I appreciate your concern. It's a sturdy roof. I've walked on it, and have hung the hammock on it and both my wife and I have used it. I feel confident that if I put a bolt through the bottom and top of the roof and anchor it above the roof, it'll be fine.

I won't continue to use it as is, because I'm not confident that having an eye screw going through just the bottom layer of metal will hold long-term.

It doesn't hang that high off the ground, and we have a cushioned surface underneath it. If the roof ever indicates that it won't hold the load, we'll stop using it and get a stand or something. I just hate to hang it outside in the elements if I don't have to; and I prefer it hanging from a roof than from a stand. Just feels more "hammocky" that way.

And yes, that is a word. I know because I just made it up.
 
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Old 06-12-14, 05:40 AM
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Glad to hear you've tested and it works. I have another idea though, in case you need it. You could lay a piece of 1x4 or 1x5 treated wood on the roof so it's unseen, drill holes thru it for the bolts, and use it to spread the load somewhat. Just an idea. Anyway, enjoy your hammock!
 
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Old 06-12-14, 08:25 AM
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A trick I've seen on jungle boats is to use a spreader bar above the hammock. Hanging a hammock from the ceiling usually ends up making the hammock really curved unless you can get the hanging points very far apart. A piece of wood with a hole or notch in each end above the hammock will keep it spread open and flatter. With a spreader bar you can even hang a hammock from a single point if you don't mind spinning around a bit.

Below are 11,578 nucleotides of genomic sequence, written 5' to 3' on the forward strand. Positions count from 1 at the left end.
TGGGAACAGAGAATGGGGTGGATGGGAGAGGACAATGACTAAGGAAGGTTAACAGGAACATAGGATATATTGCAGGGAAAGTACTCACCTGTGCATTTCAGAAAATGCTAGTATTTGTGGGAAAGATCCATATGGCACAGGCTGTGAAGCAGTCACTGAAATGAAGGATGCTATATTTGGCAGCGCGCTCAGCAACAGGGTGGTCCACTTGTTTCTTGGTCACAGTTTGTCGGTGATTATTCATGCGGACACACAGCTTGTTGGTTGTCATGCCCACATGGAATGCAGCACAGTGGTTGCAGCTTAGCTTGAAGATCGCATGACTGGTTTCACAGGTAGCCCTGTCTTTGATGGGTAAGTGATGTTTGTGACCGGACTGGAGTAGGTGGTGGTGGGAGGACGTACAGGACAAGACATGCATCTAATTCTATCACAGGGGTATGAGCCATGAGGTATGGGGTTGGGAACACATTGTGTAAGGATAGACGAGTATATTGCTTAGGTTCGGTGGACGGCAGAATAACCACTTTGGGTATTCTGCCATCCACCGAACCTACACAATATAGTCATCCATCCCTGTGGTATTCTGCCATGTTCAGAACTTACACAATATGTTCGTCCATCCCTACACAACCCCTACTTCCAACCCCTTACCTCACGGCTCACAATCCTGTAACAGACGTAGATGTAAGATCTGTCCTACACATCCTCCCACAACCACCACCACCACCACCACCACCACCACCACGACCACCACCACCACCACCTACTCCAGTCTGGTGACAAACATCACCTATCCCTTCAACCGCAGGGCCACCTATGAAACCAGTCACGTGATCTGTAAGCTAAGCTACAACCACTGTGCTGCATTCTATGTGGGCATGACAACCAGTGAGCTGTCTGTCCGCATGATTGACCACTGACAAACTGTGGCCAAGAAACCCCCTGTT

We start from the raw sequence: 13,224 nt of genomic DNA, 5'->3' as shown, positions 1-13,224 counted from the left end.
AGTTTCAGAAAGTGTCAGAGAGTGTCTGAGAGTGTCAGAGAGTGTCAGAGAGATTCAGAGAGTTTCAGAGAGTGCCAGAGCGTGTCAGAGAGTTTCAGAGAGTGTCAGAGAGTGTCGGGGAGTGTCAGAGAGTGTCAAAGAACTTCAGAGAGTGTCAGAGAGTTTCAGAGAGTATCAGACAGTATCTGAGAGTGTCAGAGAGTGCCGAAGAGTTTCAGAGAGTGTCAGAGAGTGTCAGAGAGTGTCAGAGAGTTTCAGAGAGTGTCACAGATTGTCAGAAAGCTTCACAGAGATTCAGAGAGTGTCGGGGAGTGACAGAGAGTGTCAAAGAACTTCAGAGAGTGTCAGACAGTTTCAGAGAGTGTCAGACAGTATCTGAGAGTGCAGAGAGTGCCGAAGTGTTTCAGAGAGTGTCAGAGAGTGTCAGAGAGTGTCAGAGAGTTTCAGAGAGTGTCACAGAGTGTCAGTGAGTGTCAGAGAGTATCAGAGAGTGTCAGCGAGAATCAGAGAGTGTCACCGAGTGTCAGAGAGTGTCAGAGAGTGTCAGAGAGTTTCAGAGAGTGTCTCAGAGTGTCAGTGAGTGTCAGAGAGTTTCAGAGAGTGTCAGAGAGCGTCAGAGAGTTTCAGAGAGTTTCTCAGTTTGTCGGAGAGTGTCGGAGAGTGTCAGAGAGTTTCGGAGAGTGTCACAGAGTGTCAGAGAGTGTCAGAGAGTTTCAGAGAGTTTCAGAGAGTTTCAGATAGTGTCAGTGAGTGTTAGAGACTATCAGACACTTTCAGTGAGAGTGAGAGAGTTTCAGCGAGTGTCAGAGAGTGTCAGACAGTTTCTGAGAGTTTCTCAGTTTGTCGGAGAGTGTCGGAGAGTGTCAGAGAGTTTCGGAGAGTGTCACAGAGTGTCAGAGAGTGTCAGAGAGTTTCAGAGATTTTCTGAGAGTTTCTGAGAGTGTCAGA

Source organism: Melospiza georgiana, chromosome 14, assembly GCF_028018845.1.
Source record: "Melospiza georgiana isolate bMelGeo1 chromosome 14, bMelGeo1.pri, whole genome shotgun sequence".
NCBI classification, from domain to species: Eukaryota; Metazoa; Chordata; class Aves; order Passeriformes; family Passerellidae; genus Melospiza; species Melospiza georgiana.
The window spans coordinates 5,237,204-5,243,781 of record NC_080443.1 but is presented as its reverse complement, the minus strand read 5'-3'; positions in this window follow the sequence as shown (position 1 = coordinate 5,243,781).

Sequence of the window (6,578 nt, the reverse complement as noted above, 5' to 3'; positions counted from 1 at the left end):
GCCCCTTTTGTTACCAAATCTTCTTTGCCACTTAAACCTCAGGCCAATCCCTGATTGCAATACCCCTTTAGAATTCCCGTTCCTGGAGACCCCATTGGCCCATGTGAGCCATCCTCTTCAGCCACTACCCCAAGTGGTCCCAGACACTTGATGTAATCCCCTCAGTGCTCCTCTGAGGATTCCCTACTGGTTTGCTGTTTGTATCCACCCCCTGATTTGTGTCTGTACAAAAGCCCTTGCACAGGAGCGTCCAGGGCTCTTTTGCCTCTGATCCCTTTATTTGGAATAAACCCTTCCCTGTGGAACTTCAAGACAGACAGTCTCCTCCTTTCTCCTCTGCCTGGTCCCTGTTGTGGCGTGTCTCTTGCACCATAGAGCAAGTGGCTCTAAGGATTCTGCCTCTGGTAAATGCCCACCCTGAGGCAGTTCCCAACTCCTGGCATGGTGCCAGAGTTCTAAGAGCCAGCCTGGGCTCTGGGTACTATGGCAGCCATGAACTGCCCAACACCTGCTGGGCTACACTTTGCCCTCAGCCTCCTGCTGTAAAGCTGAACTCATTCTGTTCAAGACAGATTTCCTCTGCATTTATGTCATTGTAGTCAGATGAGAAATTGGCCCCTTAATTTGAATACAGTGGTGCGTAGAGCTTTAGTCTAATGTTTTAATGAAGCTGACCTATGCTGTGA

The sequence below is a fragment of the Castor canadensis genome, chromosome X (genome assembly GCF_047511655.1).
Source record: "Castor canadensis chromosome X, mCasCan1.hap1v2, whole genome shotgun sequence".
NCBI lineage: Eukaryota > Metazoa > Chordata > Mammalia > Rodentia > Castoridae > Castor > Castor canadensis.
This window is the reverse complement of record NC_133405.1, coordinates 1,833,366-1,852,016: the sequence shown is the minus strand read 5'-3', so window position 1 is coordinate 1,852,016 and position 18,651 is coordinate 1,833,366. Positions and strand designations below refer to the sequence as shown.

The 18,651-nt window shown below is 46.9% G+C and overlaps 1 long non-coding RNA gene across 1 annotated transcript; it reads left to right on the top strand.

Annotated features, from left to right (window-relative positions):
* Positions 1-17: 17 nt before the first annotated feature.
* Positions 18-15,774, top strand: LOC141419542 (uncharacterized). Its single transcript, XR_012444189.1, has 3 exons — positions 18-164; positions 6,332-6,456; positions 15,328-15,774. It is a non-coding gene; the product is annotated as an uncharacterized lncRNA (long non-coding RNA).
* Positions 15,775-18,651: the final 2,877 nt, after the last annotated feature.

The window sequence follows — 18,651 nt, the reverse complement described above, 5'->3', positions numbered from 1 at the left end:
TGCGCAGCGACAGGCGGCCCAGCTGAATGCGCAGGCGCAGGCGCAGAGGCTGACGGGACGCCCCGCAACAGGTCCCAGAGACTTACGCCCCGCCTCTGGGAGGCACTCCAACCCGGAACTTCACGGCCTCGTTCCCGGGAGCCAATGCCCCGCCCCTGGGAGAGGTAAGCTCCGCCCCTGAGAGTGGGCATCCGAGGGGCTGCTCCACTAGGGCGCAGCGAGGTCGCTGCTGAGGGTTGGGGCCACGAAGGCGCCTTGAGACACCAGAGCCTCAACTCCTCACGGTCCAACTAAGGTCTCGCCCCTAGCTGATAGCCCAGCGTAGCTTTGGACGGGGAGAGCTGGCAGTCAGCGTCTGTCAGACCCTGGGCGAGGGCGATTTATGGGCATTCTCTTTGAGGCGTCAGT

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Old 06-12-14, 10:57 AM
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Thanks again for all the suggestions. I know we'll at least use a metal plate on the roof, to help spread the weight and anchor it more securely.

I should add that it's a Mayan hammock, which doesn't have spreader bars and is intended to sag.

In fact, I have an action shot of me in it:

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Old 06-12-14, 11:35 AM
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Most American hammocks use spreader bars across the width at each end of the hammock. On the Amazon some had a bar lengthwise which made the hammock flatter. They used them on their river boats I assume so they could hang their hammocks from a single point and not have the lines crossing and blocking the deck.
 
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Old 06-12-14, 10:49 PM
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Using roof suspension to support a hammock is probably worse than dancing with a drunken sailor. It can be done, but don't count on it being a relaxing experience. Too many forces acting in too many directions.

And I don't even dance.
 
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Old 06-14-14, 09:25 PM
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Follow-up

As a follow-up, wanted to let y'all know that I took several bits of advice given to me here.

I got two 1/2 x 8 in. eye bolts and put them through the top and bottom of the roof.

I put the bolts through a metal plate and a treated 2x4 on top of the roof, put a washer and nut on top, and covered them with caulk.

The only way that hammock is ever going to go anywhere is if the roof caves in - which I feel quite confident that it won't.

As my wife noted, the hammock doesn't creak when we get in it anymore. She's seaworthy, boys. Thanks for the help!
 
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Old 06-15-14, 04:28 AM
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Mow the lawn and finish your yard work then a cold beverage or two and you can try it out with an afternoon nap.
 
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Old 06-15-14, 08:33 AM
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I'm glad to hear the wife is finally seaworthy.
 
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Old 06-15-14, 02:00 PM
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Now that was pretty funny. :-)
 
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Old 06-15-14, 02:04 PM
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I would've, but the missus beat me to it! My time's coming tonight, methinks...